Friday, August 25, 2006

Response - Scripture and Tradition (Part 1)

Continuing the discussion, Mr. Cauley responded to my Part 1 response in his Thu Aug 24, 2006 12:42 am post on the Preacher's Files. The following is my response to him.

As time permits, I will do my best to respond to what you've said. I just don't want to make any promises I can't keep!

Kevin Cauley wrote:
Here is what the Catechism of the Catholic Church says:

"Tradition is to be distinguished from the various theological, disciplinary, liturgical or devotional traditions, born in the local churches over time. These are the particular forms, adapted to different places and times, in which the great Tradition is expressed. In the light of Tradition, these traditions can be retained, modified or even abandoned under the guidance of the Church's Magisterium."
In essence, what this statement does, is make Catholic Tradition (with a big "T") immune from criticism of change. How so? Well, if Tradition (with a big "T") ever does change, the Catholic Catechism makes it so that they can simply declare it a tradition (with a little "t") and say, "Well, it was never part of our Tradition (with a big "T") to begin with." It is a very convenient doctrine to have because changes can be made in the big "T" Tradition without actually having to admit to making changes in the big "T" Tradition.

It may seem "convenient" to you, but it simply is what it is to me. If you can find me an example of a teaching that was once seen as unchangeable, and later was changed, that might help.

I have to wonder whether past Catholic doctrines which, at the time were consider big "T" Tradition, were later, after the doctrines were abandoned, decided only to be little "t" traditions. One such example would be the scientific discovery of a heliocentric solar system. The Catholic Church opposed that teaching for many years (and even persecuted some for believing it, such as Galileo) before finally accepting it. Was that not a change in big "T" Tradition?

This is largely an exaggeration that has been perpetuated by people trying to prove that science is incompatible with religion, and that religion tries to stifle science. Suffice it to say, the problem was not the heliocentric theory itself, as Galileo was not the first to propose it, rather, it was the fact that Galileo claimed he had proven it (when he had not), and tried to move it into the theological realm.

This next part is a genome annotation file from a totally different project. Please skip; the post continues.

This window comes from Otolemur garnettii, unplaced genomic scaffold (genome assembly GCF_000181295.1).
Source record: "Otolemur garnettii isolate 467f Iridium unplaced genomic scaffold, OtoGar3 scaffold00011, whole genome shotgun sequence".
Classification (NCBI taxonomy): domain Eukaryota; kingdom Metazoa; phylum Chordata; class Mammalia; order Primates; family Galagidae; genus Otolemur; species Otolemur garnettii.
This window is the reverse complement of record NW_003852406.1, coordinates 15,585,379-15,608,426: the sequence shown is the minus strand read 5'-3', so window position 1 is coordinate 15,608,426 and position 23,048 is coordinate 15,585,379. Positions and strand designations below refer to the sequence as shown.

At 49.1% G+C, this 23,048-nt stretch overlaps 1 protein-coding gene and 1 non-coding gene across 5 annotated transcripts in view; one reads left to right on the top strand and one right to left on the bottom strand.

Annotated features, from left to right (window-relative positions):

This explains:

Galileo could have safely proposed heliocentricity as a theory or a method to more simply account for the planets’ motions. His problem arose when he stopped proposing it as a scientific theory and began proclaiming it as truth, though there was no conclusive proof of it at the time. Even so, Galileo would not have been in so much trouble if he had chosen to stay within the realm of science and out of the realm of theology. But, despite his friends’ warnings, he insisted on moving the debate onto theological grounds.

In 1614, Galileo felt compelled to answer the charge that this "new science" was contrary to certain Scripture passages. His opponents pointed to Bible passages with statements like, "And the sun stood still, and the moon stayed . . ." (Josh. 10:13). This is not an isolated occurrence. Psalms 93 and 104 and Ecclesiastes 1:5 also speak of celestial motion and terrestrial stability. A literalistic reading of these passages would have to be abandoned if the heliocentric theory were adopted. Yet this should not have posed a problem. As Augustine put it, "One does not read in the Gospel that the Lord said: ‘I will send you the Paraclete who will teach you about the course of the sun and moon.’ For he willed to make them Christians, not mathematicians." Following Augustine’s example, Galileo urged caution in not interpreting these biblical statements too literally.


Theologians were not prepared to entertain the heliocentric theory based on a layman’s interpretation. Yet Galileo insisted on moving the debate into a theological realm. There is little question that if Galileo had kept the discussion within the accepted boundaries of astronomy (i.e., predicting planetary motions) and had not claimed physical truth for the heliocentric theory, the issue would not have escalated to the point it did. After all, he had not proved the new theory beyond reasonable doubt.

(For more on Galileo, see my previous post)

Another such example is the Vatican Council's "formulation" of the doctrine of infallibility in 1870. After this pronouncement Catholics will tell you that this doctrine was always "assumed" by the church to be true prior to this time all the way back to the days of the apostles. That's exactly the kind of convenient teaching that Catholicism loves. In that way, there has been no change, per se, yet, at the same time, there can be a formal declaration of such a doctrine. Why the need for the formal declaration if there hasn't been any change? It's an example of a "tradition" becoming a "Tradition."